Is Social Media Bad For Us
A growing number of articles are suggesting we should question the role social media is playing in our lives. Maybe constantly seeking online validation isn’t all it’s made out to be?
The Economist recently ran a provocative article, Facebook Is Bad For You: Get a life!, which suggested regular users of the popular social media platform are prone to be more unhappy with their life and susceptible to greater levels of envy than non-Facebookers, or as they are otherwise known, people who live in the real world.
OK, So FaceBook Does Make Us Stupid After All
I made my feelings about Facebook known a long time ago (Is Facebook Making Us Stupid) and this article confirms some of those feelings. However, I do wonder if there’s an issue the review misses, since people who felt confident enough to buck the Facebook trend might well have had a higher than normal level of self-confidence and satisfaction with their lives. Certainly a lot of the non-Facebookers I know are actually high achievers who saw being on Facebook (or highly active on Facebook) as incompatible with their approach to work and life.
In the studies mentioned in The Economist article Facebook users were said to be miserable or envious because the platform encouraged them to perpetually compare their lives with others. This emotional de-centring can certainly be bad, encouraging us to focus on what we don’t have, rather than enjoying what we do.
There’s a lot of platforms aimed at creative output, not just Twitter and Google+, but also Flickr, SoundCloud, 500Px, Pinterest and Instagram which might also encourage the same kinds of obsessions. For people who want to be known for their creative output, this might lead to a different kinds of discontent.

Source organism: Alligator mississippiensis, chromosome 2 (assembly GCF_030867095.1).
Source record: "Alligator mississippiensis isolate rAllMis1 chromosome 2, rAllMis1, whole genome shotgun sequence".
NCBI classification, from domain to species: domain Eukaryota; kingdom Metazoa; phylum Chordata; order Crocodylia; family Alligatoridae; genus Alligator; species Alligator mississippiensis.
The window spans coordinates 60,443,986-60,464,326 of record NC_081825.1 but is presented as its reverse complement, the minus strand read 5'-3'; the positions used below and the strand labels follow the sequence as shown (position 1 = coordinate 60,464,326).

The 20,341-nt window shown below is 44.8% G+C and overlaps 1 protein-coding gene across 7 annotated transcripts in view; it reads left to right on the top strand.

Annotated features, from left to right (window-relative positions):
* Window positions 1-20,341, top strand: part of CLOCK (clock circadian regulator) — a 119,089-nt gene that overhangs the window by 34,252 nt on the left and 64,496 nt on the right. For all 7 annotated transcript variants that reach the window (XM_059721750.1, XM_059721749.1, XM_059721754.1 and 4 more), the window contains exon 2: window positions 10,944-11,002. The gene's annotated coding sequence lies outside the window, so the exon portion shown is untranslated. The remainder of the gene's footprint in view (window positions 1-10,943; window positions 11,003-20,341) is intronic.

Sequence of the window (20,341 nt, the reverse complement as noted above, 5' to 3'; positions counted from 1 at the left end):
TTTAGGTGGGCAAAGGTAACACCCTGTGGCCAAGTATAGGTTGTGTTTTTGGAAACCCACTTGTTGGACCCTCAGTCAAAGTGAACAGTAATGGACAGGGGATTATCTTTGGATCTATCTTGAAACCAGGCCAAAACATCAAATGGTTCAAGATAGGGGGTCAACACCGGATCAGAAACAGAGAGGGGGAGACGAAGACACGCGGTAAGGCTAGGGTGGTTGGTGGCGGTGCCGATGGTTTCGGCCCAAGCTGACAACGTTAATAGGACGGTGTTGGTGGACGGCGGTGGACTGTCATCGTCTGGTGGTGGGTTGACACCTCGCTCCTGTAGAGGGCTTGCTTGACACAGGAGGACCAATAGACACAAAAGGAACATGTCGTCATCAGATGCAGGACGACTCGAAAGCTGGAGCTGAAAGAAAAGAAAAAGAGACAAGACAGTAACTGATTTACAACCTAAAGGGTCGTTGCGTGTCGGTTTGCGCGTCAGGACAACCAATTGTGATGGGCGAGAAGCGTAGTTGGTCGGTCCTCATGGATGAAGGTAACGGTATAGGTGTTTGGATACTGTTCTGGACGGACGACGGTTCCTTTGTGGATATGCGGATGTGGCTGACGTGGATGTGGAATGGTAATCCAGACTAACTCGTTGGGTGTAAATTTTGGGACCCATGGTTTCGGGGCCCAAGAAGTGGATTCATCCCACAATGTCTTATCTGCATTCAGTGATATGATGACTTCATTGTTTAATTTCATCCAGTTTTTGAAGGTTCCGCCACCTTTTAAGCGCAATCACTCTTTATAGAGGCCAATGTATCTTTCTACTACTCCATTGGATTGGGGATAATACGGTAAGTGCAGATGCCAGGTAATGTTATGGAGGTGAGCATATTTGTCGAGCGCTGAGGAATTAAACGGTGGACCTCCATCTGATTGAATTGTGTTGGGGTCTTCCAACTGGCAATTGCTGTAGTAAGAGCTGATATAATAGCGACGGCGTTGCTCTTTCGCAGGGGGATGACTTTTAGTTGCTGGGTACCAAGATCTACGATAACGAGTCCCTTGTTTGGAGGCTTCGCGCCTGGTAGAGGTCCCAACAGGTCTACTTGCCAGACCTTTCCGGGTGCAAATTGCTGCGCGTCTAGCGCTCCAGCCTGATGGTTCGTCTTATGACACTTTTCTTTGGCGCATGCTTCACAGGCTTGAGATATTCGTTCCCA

Because when we post to these platforms, we are often looking for feedback, looking for the buzz that comes from being validated by others. This is not, in and of itself a bad thing, so long as don’t conform everything we do towards the short term game of likes, plusses and retweets.
But, it can be hard to resist judging our work based on its “social” success.
Validation As Fear Deferred
Many artists and inspirational leaders I talk to actually struggle with a very particular kind of fear, what we might be the “fear of being found out.” They worry, sometimes obsessively, about whether they have what it takes to hold their place in the world, to keep doing the kind of work they have been known for, to not let down those who’ve come to rely on their creativity.
It’s not so much as fear of failure as a fear not being able to sustain success.
And, in this realm, it’s tempting, oh so deliciously tempting, to chase validation. To leap on social media as a way to bring a little ego-stroking into every day. The problem is this puts our ego and its needs ahead of the work itself, it tempts us to put stuff out there that is underdeveloped, simply to get some largely ephemeral praise and it encourages us to structure our working life towards short term results rather than patiently building towards bigger goals. There’s no room for practice or patience in an always on social life.
Worst of all, it keeps our fear, and the day to day management of that fear at the centre of everything we do by making us compare our “social” success every day. It’s a cup that never gets filled. Only a long term commitment to mastering our craft lets us fill that cup – and it fills slowly, over many years.
As Kenny Werner put it in Effortless Mastery,
“The taming of the mind, the dissolution of the ego and the letting go of all fears can only evolve through patient practice. There is nothing worth attaining on this or any other planet that doesn’t take practice.”